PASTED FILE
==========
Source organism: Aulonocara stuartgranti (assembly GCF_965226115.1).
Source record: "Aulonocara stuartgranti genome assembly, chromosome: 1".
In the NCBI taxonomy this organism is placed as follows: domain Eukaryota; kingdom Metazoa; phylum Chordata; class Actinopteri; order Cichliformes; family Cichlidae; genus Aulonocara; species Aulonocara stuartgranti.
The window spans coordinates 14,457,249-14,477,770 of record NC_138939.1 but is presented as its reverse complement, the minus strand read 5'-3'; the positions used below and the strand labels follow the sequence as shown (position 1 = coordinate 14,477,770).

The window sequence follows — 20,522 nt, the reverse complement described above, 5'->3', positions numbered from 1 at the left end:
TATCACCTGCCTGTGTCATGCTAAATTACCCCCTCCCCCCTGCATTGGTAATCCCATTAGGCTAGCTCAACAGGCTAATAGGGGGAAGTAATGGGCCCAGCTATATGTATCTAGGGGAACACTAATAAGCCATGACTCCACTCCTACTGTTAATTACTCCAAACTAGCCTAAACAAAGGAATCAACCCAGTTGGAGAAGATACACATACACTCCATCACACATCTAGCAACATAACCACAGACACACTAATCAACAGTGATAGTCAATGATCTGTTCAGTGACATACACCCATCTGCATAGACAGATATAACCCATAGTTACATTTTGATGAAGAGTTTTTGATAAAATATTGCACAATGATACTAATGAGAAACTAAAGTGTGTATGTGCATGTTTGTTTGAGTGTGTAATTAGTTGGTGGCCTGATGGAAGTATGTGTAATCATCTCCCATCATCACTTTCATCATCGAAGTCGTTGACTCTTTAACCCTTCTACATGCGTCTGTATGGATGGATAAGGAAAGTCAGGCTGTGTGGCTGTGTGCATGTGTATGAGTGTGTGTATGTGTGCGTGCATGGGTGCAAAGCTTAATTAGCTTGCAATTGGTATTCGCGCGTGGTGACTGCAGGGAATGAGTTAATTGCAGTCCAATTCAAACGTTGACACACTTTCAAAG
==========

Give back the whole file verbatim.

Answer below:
Source organism: Aulonocara stuartgranti (assembly GCF_965226115.1).
Source record: "Aulonocara stuartgranti genome assembly, chromosome: 1".
In the NCBI taxonomy this organism is placed as follows: domain Eukaryota; kingdom Metazoa; phylum Chordata; class Actinopteri; order Cichliformes; family Cichlidae; genus Aulonocara; species Aulonocara stuartgranti.
The window spans coordinates 14,457,249-14,477,770 of record NC_138939.1 but is presented as its reverse complement, the minus strand read 5'-3'; the positions used below and the strand labels follow the sequence as shown (position 1 = coordinate 14,477,770).

The window sequence follows — 20,522 nt, the reverse complement described above, 5'->3', positions numbered from 1 at the left end:
TATCACCTGCCTGTGTCATGCTAAATTACCCCCTCCCCCCTGCATTGGTAATCCCATTAGGCTAGCTCAACAGGCTAATAGGGGGAAGTAATGGGCCCAGCTATATGTATCTAGGGGAACACTAATAAGCCATGACTCCACTCCTACTGTTAATTACTCCAAACTAGCCTAAACAAAGGAATCAACCCAGTTGGAGAAGATACACATACACTCCATCACACATCTAGCAACATAACCACAGACACACTAATCAACAGTGATAGTCAATGATCTGTTCAGTGACATACACCCATCTGCATAGACAGATATAACCCATAGTTACATTTTGATGAAGAGTTTTTGATAAAATATTGCACAATGATACTAATGAGAAACTAAAGTGTGTATGTGCATGTTTGTTTGAGTGTGTAATTAGTTGGTGGCCTGATGGAAGTATGTGTAATCATCTCCCATCATCACTTTCATCATCGAAGTCGTTGACTCTTTAACCCTTCTACATGCGTCTGTATGGATGGATAAGGAAAGTCAGGCTGTGTGGCTGTGTGCATGTGTATGAGTGTGTGTATGTGTGCGTGCATGGGTGCAAAGCTTAATTAGCTTGCAATTGGTATTCGCGCGTGGTGACTGCAGGGAATGAGTTAATTGCAGTCCAATTCAAACGTTGACACACTTTCAAAG